The local patches have been slow the past couple of weekends and with the rain and cold not many highlights or photos. So I’ll throw in the other half of the Connecticut Holiday trip. Always several highlights when you are away from home but I’ll go with 4 gull species at once.
Before I discuss the gulls I’ll recap the rest of the afternoon.
Being from the cornfields I spent time watching and photographing the Gulls at both locations.
In my last post I lamented about how slow birding had become – The Doldrums. So I had mentally prepared myself for the next 6 weeks to be rather slow. And in that last post I almost included, but didn’t, about the only way I knew to breakout of the Doldrums was a trip south to Florida or Texas or even farther south.
A Road Trip if you will.
But last Thursday Don asked if I wanted to go with Aidan and him on a different sort of road trip. A trip to the Indiana’s Lake Michigan Lakefront. The Lakefront in winter is the only place and season I had left where I could make some big gains on my Indiana list. The 3 hour drive one way didn’t appeal to me but the birds and the predicted mild weather did. So I was in.
And how did the day turnout?
13-8 and 1
13 new year birds that took me well over 100 species for the month of January. Something I had never done before.
8 new state birds. I told you I had never been to the Lakefront in winter and to get those species in Johnson County would probably take a long time. If ever.
1 new life bird – Monk Parakeet.
Basically, without going into all the logistic details, we birded the west end of the Lakefront. From Calumet Park in Chicago to Jeorse Park in East Chicago. And one stop further east at the Port of Indiana. So we spent time birding at the active sites and moving on from the slow ones. We also kept in touch with other birders in the area that let us know what was showing up, which lead to a few course adjustments.
We basically got all the birds we came to see but not all were cooperative. The first time we waited 45 minutes at the Hammond Bird Sanctuary for Common Redpolls without them showing. Even when we got a call that they were showing and we headed back, it took another 15-20 minutes for the only one to show. We later spoke to someone who saw 12-15 first thing in the morning.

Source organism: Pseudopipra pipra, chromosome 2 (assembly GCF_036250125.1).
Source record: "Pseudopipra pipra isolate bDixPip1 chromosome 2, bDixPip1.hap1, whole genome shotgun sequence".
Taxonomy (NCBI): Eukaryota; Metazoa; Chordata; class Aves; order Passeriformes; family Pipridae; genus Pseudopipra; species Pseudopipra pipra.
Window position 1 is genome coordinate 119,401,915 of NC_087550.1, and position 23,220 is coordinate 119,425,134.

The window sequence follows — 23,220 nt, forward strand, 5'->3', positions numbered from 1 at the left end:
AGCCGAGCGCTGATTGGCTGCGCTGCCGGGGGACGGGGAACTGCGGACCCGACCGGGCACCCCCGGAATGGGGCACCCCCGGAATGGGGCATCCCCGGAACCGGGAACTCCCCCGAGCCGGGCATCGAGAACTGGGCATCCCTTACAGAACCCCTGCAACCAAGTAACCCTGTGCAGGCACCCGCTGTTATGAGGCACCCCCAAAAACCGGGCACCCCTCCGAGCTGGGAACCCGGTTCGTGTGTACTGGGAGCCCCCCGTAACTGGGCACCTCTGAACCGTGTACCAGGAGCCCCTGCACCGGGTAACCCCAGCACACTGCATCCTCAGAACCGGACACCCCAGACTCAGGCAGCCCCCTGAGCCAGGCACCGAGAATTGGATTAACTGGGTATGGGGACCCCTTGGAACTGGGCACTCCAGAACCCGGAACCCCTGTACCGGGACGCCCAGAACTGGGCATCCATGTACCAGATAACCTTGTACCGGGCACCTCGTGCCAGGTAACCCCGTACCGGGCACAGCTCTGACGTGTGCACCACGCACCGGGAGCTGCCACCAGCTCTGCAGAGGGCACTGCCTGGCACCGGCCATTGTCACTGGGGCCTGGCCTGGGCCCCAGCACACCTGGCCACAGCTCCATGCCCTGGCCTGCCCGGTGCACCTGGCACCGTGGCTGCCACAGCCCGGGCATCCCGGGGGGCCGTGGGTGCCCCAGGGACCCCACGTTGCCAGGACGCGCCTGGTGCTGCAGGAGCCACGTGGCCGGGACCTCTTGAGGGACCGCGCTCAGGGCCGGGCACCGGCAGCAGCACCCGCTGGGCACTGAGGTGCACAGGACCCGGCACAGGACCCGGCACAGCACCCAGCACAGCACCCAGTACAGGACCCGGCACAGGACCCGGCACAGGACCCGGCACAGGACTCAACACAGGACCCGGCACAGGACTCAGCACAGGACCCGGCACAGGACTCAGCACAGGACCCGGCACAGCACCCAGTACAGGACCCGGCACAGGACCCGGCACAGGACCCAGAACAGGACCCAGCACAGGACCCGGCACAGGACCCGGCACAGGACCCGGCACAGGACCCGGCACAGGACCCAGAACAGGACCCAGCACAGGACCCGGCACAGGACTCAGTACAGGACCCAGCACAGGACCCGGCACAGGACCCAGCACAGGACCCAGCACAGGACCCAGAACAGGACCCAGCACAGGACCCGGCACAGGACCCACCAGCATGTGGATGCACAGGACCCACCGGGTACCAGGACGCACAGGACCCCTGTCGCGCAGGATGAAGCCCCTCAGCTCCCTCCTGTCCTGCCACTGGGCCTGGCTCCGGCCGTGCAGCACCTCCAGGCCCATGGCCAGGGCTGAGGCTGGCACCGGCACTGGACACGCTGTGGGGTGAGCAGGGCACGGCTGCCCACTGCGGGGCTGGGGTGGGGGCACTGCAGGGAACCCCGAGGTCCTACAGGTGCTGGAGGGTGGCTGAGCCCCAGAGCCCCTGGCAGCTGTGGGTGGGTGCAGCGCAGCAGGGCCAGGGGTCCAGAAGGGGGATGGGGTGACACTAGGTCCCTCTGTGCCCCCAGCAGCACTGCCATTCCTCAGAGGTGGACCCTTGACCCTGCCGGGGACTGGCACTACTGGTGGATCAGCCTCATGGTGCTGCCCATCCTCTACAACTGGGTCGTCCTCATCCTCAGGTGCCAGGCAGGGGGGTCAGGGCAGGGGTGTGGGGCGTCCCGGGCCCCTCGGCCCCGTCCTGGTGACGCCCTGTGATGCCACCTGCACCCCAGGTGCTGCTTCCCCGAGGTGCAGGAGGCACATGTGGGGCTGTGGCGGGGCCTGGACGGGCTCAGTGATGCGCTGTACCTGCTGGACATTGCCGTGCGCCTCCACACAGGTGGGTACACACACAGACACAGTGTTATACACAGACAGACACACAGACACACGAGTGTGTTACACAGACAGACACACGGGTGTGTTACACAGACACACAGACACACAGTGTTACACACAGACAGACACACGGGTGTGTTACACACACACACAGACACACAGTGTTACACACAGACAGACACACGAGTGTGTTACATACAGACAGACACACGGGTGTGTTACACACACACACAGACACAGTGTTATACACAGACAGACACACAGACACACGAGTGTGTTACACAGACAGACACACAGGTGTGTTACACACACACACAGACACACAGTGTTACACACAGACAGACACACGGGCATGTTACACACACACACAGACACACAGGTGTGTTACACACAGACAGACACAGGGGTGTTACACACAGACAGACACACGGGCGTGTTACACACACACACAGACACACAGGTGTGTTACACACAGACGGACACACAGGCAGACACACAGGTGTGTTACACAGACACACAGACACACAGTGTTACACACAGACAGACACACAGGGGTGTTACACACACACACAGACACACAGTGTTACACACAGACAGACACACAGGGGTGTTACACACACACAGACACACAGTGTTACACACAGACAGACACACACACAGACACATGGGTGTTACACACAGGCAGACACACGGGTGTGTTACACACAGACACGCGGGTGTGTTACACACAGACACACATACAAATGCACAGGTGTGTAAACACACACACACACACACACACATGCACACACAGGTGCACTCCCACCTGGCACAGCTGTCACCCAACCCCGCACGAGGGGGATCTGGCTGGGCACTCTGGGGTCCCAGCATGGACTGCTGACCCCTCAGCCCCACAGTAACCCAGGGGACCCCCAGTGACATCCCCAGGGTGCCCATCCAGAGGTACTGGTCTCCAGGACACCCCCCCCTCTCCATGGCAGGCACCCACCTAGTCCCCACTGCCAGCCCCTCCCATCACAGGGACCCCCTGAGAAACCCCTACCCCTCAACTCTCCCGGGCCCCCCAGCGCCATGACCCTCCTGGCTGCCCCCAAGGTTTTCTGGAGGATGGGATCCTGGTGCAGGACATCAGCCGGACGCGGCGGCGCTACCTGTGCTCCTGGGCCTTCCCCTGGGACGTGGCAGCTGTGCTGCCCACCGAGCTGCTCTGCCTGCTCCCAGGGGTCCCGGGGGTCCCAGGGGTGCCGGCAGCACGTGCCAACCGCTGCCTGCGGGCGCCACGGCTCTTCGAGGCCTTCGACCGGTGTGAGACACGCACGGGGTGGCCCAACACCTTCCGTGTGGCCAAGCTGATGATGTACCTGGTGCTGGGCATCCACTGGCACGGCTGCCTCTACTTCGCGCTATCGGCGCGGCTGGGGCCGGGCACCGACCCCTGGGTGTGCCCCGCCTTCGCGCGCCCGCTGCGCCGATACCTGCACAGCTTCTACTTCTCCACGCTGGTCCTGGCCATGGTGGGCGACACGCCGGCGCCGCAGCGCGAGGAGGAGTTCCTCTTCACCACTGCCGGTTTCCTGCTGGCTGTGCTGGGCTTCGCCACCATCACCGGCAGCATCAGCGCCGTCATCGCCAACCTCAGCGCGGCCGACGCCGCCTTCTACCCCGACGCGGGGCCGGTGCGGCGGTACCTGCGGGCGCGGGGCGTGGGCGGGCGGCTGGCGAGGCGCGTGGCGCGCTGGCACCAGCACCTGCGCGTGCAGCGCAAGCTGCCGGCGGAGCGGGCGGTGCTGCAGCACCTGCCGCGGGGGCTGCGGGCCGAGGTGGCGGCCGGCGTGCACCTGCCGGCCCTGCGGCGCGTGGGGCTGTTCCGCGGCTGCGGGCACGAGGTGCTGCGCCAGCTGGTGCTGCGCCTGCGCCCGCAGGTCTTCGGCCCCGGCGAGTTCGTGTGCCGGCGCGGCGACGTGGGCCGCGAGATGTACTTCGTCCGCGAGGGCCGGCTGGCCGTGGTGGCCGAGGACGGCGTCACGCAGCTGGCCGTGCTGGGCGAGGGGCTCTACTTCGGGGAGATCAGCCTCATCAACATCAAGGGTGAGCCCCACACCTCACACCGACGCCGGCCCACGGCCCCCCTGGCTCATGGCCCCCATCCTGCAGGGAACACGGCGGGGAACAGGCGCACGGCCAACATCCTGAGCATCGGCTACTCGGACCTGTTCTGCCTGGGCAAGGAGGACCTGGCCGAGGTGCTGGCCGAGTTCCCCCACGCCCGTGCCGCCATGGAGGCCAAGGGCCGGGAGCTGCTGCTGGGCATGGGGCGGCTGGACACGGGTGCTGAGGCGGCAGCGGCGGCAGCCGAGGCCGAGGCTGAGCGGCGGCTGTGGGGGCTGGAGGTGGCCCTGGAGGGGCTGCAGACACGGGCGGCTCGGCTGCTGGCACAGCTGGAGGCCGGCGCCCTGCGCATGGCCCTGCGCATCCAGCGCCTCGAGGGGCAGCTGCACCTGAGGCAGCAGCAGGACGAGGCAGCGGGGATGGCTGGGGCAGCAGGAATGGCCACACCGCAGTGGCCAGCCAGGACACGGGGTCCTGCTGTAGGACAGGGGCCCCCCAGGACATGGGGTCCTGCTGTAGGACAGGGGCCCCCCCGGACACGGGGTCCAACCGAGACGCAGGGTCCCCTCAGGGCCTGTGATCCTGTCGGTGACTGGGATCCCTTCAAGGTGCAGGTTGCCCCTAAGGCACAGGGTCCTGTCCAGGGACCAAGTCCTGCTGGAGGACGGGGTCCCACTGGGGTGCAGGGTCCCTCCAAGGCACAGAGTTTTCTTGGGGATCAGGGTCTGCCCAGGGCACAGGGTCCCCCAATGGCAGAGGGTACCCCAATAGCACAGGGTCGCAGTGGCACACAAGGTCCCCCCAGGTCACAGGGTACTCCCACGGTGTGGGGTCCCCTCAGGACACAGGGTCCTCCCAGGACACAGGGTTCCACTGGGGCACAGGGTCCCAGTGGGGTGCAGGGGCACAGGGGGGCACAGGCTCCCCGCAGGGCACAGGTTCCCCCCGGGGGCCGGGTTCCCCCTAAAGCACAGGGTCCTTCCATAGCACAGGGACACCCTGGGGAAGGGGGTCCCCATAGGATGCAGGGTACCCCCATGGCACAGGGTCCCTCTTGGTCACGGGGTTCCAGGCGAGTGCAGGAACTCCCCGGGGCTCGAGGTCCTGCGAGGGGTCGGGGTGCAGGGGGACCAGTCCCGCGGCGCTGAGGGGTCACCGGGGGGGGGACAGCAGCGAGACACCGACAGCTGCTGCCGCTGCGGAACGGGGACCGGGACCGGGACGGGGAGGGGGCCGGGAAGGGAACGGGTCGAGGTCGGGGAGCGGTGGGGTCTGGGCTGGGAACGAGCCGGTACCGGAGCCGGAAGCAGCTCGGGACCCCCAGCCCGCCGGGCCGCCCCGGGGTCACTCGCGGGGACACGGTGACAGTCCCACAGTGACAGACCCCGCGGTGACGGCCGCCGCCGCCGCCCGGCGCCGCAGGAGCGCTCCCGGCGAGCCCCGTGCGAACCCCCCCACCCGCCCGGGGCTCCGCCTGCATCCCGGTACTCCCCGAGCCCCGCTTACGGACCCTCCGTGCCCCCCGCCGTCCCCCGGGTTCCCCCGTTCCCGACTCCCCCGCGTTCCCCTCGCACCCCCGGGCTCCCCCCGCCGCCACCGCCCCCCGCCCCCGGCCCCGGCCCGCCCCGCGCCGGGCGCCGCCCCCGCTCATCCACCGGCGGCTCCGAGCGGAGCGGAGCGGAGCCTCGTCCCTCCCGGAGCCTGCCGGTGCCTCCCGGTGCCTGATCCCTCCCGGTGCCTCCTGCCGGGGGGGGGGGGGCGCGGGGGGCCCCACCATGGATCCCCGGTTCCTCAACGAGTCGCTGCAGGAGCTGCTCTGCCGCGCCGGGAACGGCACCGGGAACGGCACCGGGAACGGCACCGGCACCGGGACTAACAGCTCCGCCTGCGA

We saw good numbers of the expected Herring Gull plus several Great Black-backed Gulls, plus a Lesser Black-backed that I didn’t expect.
We missed the Monk Parakeet early in the day but doubled back to a different, reliable location late in the day. All Parakeets are loud. We heard this guy long before we saw him.
And the Story of the Day
We had gone to Calumet Park in Chicago to scan back into Indiana waters. Don had scanned the water pretty thoroughly and asked Aidan to take a follow-up look through his scope. It took about 5 seconds when Aidan somewhat casually announced, “There is a Western Grebe out there”. It didn’t take long for Don and me to find the bird. When first spotted it was diving for long periods of time. So it was probably under when Don made his passes of the water. It was too distant for photos but I noticed there were a few long distance photos embedded on eBird lists.
Another Indiana bird I didn’t expect on the day.